Accepting discomfort leads to growth with Product Designer at Netflix, Andrew Lucas-Walsh
The Grit

Accepting discomfort leads to growth with Product Designer at Netflix, Andrew Lucas-Walsh

Juraj MihalikJuraj Mihalik

Hi Andrew. Let’s start with who you are and what you do. What is your role today?

Originally from the UK, I’m an LA-based product designer, helping make software to support the content production process at Netflix’s studio. During my career I’ve worked at agencies, really small startups, I managed a couple of design teams at Facebook and now I’m digging back into life as an individual contributor. I’ve worked on consumer products, developer tools, healthcare software and tools for small businesses. I love the variety of having worked across a range of domains, but in general I find problem spaces that are underserved by technology the most interesting to work in.

What was your design journey like?

In terms of creative inspiration, I’ve always loved architecture, photography and illustration. My Grandpa was an architect and one of my early memories is a print of Notre Dame du Haut, a modernist church that was hung in their house. That print alone is probably the reason I love modernist architecture so much. It obviously didn’t lead to a career in architecture, but it did give me an appreciation of the cities we live in and the people that design them.

Le Corbusier’s Notre Dame du Haut (Photo credit)

Although I get a lot of enjoyment out of my job, I’ve always looked for other creative outlets. Product design is often so research, strategy and systems-based, that it’s a very different type of fulfillment. When I was earlier in my career, I’d draw regularly, which isn’t something I’ve made as much time for lately, but I’ll definitely return to it at some point. Photography is one thing that’s been a constant since I was a kid.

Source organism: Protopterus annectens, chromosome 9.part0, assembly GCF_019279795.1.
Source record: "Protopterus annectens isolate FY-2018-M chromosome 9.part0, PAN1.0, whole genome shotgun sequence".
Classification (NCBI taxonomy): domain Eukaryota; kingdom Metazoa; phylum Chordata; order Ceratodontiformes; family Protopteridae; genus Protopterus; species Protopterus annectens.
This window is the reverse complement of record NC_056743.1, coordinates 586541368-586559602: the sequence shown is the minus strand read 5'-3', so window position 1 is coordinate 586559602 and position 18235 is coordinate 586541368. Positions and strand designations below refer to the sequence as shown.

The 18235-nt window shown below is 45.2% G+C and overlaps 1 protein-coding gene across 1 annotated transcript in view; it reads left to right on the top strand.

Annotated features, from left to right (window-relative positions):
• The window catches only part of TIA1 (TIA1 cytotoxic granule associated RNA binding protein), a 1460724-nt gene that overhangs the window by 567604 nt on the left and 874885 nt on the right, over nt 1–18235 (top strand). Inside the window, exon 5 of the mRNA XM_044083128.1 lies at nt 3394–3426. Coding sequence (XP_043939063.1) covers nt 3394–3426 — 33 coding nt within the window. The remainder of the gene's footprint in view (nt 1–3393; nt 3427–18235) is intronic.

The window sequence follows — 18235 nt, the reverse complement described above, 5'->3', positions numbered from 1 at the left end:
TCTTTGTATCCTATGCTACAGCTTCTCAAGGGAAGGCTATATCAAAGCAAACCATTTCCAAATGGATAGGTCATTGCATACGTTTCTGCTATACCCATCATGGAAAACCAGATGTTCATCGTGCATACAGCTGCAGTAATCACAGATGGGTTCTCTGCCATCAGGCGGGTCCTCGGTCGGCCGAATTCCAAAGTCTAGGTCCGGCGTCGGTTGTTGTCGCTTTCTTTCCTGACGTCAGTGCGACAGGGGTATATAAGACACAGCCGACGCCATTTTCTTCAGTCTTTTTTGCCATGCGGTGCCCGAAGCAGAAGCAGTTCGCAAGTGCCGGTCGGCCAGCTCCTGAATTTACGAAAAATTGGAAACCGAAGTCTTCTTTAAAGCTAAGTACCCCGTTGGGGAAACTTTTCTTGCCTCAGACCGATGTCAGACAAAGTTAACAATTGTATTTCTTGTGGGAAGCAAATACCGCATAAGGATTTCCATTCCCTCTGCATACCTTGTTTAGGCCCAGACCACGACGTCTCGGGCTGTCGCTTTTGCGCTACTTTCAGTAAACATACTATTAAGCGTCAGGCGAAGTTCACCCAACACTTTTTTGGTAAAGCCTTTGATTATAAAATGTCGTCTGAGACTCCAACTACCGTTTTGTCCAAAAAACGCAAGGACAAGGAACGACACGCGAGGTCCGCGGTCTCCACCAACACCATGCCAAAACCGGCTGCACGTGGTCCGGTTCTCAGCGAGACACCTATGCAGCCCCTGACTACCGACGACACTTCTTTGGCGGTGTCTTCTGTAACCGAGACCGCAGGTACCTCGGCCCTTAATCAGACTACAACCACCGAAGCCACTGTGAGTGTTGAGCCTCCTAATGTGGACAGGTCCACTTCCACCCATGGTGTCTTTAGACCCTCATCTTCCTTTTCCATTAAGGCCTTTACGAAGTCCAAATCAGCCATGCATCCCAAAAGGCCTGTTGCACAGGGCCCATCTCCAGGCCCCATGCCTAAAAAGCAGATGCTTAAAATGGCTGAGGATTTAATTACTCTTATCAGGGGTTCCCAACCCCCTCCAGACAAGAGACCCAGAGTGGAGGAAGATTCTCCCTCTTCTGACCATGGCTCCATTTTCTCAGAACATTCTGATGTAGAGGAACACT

A selection of older illustration work.

I studied a degree in Graphic Design at UWE in Bristol. The course fell on the more traditional side of things, we were learning about typography, print and layout design. These are all good foundational things, but the course didn’t really click with me. This was 2005-2008 and the Internet was exploding around me, yet the course felt really removed from anything online.

By the time I graduated I was pretty jaded and confused about where to start my career. I’d just got a degree in graphic design, doing lots of print design that I wasn’t super excited about. On top of that, during the last year or so I’d drifted into making a lot of film and animation-based work.

I applied for two very different internships. One was at a film production company and the other was at a digital design agency called E3 (now Great State). Long story short, I didn’t get to work on nature documentaries. But, interning at a design agency did reengage me, giving me a whole new perspective and passion for the type of work I could be doing.

After my internship I worked at a company called Omni Digital in Bristol for around 3 years. I was mainly focussed on web design, but Omni also had a film production wing where I ended up taking on quite a lot of work. I could be doing anything from batching in footage from a shoot, basic edits, through to resizing and converting photos for a print project. Although I wasn’t focussed on one thing, I loved it and felt like I was continually growing.

That period ended up feeling like my real design education. I’m hugely thankful to Omni for giving me a chance when I had zero experience. Investing in young designers is such a crucial part of developing our industry. It’s something I became passionate about whilst at Facebook, where I helped run the internship and new grad programs. It’s easy to take for granted the experience you have and how impactful that can be when shared with people starting out in their careers.

After Omni, the next 3 years were a shift away from designing client websites, towards product design. I’d moved to London and joined a small startup building healthcare software. This is where I fell in love with designing products that help solve tangible problems for people. In this case, providing people with easy access to healthcare professionals and their medical records, plus a suite of tools for managing hospitals and GP surgeries.